The reality is harder to discern, but we are probably spending too much. Technology is indeed a “good” industry that adds value to an economy (as do many other industries, of course). The challenge is matching the value created with the policy incentives and programs that suck up government revenues. In many places throughout the world, spending remains grossly unbalanced.
The Silicon Valley Playbook
One of the incredible parts of attending government policymaking conferences on innovation ecosystems (and you thought C-SPAN was boring!) is that few politicians and their policy managers even know what Silicon Valley is, or more specifically, what makes it tick.
The region has many “key” qualities, but two are far more important than the others. The first is risk-seeking behavior, which should be self-evident every time you hear about another crazy entrepreneur with a crazy idea, and especially when you hear about the venture capitalist willing to throw millions behind him or her. Everyone in this industry understands risk, albeit with different tolerances, and is willing to play the game to make huge returns.
The other characteristic is that the region is entirely centered on extremely fast growth. Engineers inexorably move to faster growing companies so talent is concentrated in the most likely future success stories. Lawyers and accountants are willing to push the law around taxes and valuations in ways that firms in other regions are simply not willing to do.
Here is the thing: Silicon Valley is not unique in the United States as a dynamic innovation ecosystem. Both New York in finance and Los Angeles in media are examples of regions that have many of the same qualities of San Francisco. Producers in Hollywood are just as calculating about creativity and returns as their venture capital brethren. That’s why Silicon Beach and Silicon Alley have had disproportionately faster growth than other newer tech regions in the world.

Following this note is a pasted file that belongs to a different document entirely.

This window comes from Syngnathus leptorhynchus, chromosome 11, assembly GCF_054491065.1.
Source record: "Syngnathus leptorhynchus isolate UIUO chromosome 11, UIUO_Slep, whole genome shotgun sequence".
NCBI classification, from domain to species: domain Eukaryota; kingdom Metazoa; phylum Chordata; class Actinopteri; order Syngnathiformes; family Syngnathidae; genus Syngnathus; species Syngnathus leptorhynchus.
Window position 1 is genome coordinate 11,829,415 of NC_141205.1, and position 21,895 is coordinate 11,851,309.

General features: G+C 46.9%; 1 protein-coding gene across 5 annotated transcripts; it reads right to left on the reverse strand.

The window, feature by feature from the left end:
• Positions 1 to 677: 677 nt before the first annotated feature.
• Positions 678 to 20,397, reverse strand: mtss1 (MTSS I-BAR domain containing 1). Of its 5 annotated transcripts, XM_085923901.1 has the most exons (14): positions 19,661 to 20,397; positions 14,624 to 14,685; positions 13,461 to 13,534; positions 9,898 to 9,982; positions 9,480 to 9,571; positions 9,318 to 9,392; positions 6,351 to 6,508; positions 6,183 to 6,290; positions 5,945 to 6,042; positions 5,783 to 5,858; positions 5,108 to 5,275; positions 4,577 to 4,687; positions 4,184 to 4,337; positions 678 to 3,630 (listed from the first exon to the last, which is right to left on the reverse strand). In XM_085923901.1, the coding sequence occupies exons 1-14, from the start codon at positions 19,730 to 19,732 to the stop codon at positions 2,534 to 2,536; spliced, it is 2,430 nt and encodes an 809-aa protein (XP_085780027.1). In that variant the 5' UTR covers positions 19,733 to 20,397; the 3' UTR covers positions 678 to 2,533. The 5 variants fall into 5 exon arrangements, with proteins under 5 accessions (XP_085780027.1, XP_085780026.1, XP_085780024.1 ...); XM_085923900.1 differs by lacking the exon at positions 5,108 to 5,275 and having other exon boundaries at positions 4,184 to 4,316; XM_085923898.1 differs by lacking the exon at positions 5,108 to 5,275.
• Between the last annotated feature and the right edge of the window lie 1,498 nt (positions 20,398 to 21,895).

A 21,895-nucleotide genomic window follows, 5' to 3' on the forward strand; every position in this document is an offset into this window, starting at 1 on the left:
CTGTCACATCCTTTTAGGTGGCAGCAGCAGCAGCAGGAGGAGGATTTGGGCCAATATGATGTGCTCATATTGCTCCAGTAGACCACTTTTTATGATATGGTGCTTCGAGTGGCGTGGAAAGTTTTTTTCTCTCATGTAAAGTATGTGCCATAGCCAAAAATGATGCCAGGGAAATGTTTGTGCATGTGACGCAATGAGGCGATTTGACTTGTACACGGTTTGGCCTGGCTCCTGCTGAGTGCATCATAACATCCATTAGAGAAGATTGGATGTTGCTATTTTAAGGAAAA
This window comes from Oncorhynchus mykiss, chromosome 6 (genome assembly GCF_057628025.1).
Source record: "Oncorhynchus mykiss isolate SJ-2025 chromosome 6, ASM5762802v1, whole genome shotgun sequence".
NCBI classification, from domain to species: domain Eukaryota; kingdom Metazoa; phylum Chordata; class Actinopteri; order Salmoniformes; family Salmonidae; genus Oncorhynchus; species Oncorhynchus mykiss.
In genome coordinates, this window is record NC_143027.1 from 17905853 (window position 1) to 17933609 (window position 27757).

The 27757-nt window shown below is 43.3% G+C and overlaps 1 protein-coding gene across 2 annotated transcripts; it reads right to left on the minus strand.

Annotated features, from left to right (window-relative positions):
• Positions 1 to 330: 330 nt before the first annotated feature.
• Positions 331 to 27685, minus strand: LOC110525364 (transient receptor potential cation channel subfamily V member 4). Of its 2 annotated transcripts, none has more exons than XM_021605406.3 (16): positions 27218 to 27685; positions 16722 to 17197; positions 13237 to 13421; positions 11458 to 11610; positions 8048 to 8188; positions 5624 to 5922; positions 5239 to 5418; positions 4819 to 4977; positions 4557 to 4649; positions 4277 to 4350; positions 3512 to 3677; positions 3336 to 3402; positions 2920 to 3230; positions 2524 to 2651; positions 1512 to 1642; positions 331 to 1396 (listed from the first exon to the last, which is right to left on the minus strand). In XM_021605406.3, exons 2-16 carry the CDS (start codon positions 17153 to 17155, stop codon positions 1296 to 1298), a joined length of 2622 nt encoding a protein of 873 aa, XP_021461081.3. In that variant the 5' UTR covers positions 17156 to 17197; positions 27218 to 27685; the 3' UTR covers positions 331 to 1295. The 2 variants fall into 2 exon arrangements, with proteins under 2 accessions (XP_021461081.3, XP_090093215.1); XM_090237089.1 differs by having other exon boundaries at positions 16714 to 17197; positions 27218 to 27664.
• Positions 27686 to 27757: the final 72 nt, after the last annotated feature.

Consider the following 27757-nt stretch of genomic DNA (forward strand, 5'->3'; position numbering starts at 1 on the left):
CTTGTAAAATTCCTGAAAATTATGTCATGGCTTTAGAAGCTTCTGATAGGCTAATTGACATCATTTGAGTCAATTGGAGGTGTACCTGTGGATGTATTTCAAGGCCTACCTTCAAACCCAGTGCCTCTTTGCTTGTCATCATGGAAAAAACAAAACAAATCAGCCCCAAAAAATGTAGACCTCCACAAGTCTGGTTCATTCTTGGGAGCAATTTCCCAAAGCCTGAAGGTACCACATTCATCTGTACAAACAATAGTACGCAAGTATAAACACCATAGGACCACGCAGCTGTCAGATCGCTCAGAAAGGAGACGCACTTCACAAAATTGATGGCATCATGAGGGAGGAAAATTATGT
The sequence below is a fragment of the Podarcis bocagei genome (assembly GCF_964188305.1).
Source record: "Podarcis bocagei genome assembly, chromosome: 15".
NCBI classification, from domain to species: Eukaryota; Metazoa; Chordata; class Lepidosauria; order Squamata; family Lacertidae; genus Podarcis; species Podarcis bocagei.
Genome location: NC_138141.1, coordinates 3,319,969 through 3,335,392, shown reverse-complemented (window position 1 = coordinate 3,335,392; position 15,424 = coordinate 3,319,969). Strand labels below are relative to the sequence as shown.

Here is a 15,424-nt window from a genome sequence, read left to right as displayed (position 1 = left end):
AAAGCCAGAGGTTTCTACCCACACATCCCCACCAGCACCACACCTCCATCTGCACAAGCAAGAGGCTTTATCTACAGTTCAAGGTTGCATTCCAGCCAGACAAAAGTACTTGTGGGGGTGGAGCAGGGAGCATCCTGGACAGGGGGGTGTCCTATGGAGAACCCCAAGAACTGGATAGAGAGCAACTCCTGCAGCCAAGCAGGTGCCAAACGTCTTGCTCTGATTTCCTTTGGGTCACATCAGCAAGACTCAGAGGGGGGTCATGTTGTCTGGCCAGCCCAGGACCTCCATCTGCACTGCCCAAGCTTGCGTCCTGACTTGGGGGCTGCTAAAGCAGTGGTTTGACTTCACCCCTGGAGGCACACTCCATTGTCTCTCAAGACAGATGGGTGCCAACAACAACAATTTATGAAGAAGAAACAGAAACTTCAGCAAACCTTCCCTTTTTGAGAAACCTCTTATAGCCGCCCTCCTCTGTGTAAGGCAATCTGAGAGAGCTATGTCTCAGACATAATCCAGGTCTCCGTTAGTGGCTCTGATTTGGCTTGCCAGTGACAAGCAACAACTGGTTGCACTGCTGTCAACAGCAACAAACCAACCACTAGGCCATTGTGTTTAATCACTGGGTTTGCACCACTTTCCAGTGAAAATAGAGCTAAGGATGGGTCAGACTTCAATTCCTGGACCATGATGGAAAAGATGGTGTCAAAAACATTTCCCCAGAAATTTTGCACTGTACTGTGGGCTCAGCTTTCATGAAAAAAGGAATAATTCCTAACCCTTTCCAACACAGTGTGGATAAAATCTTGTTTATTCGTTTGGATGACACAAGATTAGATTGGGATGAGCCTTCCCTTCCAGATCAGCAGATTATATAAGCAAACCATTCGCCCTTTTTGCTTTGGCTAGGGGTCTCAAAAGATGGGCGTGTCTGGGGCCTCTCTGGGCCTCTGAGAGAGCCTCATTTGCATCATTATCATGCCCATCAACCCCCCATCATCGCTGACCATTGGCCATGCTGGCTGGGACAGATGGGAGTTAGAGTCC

The good news is that most nations already have some sort of industry that fits this pattern. Rather than trying to reinvent the wheel by importing tech companies, governments would do better to invest their time into increasing the competitiveness of these already-existing industries. In other words, accentuate the strengths.
Balancing Silicon And Reality
The tech industry is held in high status by many throughout the world, so it is little surprise that politicians would try to attract this industry to their home districts. Unfortunately, that spending is often wasted on useless initiatives designed to build a startup ecosystem at the expense of the actual strengths of the local economy.
Instead of spending, try listening. Maybe the regulations around venture capital need to be reworked. Maybe hiring and firing for startups is prohibitively expensive. Maybe broadband networks need to be modernized. Every region and city in the world has something it is doing well that could be potentially world-changing. That will always be your best ticket to the high-growth lottery.
Along this line, realize that the most impactful change is going to come from bottoms-up ecosystem development. There is incredible money to be made in innovation ecosystems, and so there is rarely an incentive problem when it comes to the numbers. Often a change in culture is the first step to building these regions, and that will only come when the people decide it themselves.
Finally, and most practically, spend the time you would have spent on startups on the fundamentals of your region instead. Well-diversified economies with great public amenities are always going to be desired by the kinds of workers these types of industries attract. Random startup incentives are almost certainly less useful than, say, a great transportation system.
Part of the Silicon Valley ethos is learning to forge your own path. My advice to politicians is to do the same. A Silicon Path.